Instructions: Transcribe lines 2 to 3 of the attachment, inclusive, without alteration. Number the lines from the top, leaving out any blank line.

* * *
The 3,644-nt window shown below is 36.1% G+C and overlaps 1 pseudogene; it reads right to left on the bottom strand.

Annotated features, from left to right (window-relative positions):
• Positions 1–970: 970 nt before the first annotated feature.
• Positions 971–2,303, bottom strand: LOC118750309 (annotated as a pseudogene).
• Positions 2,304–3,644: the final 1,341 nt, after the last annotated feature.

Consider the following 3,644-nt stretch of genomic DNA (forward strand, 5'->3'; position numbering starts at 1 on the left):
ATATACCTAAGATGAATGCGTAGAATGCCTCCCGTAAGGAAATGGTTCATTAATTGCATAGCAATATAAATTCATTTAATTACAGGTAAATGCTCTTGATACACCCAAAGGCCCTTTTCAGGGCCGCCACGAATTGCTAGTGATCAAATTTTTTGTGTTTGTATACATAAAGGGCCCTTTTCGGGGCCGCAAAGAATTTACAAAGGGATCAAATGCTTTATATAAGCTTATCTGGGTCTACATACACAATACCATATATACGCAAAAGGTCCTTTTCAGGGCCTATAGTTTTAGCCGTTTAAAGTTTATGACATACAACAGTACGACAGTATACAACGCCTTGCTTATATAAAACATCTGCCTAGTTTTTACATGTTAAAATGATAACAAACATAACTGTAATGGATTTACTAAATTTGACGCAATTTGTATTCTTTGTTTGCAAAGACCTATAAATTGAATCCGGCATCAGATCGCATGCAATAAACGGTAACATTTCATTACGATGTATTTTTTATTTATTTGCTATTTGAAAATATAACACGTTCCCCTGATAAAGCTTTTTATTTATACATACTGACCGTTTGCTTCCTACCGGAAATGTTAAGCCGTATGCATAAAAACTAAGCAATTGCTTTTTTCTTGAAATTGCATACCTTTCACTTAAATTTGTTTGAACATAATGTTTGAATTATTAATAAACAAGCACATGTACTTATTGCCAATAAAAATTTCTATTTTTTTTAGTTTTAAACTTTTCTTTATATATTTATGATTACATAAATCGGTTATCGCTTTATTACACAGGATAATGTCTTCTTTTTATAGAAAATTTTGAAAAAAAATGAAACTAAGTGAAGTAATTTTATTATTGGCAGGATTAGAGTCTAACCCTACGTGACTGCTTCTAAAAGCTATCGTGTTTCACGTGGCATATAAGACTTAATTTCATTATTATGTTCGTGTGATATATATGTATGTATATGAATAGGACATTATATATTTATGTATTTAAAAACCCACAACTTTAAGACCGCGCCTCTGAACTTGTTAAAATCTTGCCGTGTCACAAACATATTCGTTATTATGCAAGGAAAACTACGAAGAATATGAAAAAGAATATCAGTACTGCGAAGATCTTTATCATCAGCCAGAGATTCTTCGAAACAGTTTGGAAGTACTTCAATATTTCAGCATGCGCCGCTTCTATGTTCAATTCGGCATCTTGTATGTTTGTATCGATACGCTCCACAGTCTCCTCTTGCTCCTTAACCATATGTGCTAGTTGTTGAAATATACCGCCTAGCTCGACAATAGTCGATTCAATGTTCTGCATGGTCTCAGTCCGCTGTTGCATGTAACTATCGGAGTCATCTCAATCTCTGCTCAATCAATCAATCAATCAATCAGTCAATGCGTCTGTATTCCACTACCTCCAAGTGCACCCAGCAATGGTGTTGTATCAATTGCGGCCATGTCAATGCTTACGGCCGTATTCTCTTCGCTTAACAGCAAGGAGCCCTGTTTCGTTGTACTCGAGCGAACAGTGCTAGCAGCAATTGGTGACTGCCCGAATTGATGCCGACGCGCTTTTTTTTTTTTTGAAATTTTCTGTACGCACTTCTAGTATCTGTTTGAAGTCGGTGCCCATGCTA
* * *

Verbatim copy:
Annotated features, from left to right (window-relative positions):
• Positions 1–970: 970 nt before the first annotated feature.